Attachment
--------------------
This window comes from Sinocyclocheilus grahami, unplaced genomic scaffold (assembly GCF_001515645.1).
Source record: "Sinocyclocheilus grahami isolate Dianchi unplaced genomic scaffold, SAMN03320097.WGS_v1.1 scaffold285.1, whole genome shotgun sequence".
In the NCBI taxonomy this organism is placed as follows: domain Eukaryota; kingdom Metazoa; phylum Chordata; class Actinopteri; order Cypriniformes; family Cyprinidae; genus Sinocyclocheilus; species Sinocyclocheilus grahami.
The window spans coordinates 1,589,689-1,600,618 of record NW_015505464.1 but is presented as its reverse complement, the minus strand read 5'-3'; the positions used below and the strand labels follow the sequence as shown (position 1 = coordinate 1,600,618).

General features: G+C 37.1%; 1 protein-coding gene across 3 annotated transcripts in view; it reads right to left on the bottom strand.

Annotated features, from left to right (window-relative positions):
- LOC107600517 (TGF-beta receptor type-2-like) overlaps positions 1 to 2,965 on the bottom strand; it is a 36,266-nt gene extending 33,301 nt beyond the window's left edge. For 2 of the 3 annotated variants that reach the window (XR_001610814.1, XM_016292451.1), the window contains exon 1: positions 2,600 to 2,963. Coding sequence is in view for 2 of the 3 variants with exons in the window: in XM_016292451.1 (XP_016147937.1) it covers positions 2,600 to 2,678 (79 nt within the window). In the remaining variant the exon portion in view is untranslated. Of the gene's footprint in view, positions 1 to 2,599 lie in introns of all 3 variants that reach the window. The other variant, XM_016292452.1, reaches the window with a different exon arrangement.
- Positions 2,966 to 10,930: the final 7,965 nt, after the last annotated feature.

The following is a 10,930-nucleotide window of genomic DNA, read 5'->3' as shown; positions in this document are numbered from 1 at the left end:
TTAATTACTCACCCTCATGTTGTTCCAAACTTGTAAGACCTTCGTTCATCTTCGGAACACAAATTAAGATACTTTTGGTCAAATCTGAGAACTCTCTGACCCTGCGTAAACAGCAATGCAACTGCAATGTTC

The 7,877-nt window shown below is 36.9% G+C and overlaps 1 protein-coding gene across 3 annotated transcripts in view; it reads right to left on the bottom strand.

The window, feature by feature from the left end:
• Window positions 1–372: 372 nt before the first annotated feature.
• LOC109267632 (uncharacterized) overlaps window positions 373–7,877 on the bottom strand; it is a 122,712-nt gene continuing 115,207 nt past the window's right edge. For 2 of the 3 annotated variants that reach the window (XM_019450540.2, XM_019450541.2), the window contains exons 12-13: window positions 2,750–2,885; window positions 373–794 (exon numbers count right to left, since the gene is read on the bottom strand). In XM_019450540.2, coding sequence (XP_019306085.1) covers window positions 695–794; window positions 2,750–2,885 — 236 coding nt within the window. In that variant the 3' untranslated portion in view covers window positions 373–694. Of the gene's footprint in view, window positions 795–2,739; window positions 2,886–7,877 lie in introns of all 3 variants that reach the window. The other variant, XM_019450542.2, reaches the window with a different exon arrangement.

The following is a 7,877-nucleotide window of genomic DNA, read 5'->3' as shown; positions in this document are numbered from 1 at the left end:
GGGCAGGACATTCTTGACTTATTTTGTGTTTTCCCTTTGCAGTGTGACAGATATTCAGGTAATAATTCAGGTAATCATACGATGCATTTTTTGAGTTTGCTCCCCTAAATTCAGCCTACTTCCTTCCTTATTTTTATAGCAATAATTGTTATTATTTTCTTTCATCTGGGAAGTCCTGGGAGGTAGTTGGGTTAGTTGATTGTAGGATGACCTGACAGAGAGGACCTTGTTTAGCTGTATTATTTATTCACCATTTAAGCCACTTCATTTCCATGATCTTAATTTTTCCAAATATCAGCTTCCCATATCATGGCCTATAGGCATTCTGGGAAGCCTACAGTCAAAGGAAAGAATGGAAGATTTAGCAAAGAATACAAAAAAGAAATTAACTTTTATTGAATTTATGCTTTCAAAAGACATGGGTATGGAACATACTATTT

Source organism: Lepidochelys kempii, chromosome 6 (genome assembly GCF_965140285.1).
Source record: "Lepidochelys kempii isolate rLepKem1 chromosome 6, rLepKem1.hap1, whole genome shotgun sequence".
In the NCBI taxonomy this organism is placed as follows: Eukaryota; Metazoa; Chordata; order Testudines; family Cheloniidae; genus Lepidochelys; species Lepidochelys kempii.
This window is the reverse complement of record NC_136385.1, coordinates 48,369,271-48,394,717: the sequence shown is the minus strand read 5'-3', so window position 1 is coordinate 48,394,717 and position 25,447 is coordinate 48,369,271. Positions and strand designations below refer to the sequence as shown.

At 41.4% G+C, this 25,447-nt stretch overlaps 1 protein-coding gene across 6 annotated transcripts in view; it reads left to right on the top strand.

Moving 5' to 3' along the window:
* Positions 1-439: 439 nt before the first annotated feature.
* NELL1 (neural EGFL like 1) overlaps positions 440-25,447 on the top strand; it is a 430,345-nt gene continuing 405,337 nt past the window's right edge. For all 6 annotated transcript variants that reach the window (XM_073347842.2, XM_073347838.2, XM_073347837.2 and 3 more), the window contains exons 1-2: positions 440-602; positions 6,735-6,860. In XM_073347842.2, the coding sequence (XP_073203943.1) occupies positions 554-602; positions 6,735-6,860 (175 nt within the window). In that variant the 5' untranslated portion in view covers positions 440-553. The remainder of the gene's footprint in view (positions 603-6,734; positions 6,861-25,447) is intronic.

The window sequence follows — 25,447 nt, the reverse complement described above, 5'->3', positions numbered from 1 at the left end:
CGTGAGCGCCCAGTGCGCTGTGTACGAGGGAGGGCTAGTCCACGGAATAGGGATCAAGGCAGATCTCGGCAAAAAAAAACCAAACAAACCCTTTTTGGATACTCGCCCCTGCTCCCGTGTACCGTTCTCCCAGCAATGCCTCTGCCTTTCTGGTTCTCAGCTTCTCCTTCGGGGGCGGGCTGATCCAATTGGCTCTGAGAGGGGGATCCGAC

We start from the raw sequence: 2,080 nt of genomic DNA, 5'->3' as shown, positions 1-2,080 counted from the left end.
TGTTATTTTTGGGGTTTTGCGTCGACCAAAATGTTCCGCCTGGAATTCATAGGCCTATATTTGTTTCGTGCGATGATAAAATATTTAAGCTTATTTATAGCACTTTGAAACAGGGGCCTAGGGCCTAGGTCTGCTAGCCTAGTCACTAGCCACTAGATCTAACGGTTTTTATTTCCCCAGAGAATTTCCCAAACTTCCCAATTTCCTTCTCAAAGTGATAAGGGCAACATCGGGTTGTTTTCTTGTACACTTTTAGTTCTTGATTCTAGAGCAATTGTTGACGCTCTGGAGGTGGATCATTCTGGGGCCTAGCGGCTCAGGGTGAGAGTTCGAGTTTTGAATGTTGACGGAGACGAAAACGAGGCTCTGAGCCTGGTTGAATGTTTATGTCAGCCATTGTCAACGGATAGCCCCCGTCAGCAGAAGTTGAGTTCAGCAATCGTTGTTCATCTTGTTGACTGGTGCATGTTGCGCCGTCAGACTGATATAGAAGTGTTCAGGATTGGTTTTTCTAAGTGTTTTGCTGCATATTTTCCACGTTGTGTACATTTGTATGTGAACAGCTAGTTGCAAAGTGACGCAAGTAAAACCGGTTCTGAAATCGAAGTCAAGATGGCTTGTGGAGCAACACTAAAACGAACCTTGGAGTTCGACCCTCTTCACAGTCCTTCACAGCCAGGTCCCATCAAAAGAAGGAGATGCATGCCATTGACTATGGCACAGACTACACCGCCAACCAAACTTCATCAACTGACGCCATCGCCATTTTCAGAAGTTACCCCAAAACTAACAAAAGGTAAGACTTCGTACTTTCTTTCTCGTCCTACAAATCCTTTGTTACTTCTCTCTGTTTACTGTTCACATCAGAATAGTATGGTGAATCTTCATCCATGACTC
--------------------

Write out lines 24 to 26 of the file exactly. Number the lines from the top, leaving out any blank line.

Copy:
* NELL1 (neural EGFL like 1) overlaps positions 440-25,447 on the top strand; it is a 430,345-nt gene continuing 405,337 nt past the window's right edge. For all 6 annotated transcript variants that reach the window (XM_073347842.2, XM_073347838.2, XM_073347837.2 and 3 more), the window contains exons 1-2: positions 440-602; positions 6,735-6,860. In XM_073347842.2, the coding sequence (XP_073203943.1) occupies positions 554-602; positions 6,735-6,860 (175 nt within the window). In that variant the 5' untranslated portion in view covers positions 440-553. The remainder of the gene's footprint in view (positions 603-6,734; positions 6,861-25,447) is intronic.

The window sequence follows — 25,447 nt, the reverse complement described above, 5'->3', positions numbered from 1 at the left end:
CGTGAGCGCCCAGTGCGCTGTGTACGAGGGAGGGCTAGTCCACGGAATAGGGATCAAGGCAGATCTCGGCAAAAAAAAACCAAACAAACCCTTTTTGGATACTCGCCCCTGCTCCCGTGTACCGTTCTCCCAGCAATGCCTCTGCCTTTCTGGTTCTCAGCTTCTCCTTCGGGGGCGGGCTGATCCAATTGGCTCTGAGAGGGGGATCCGAC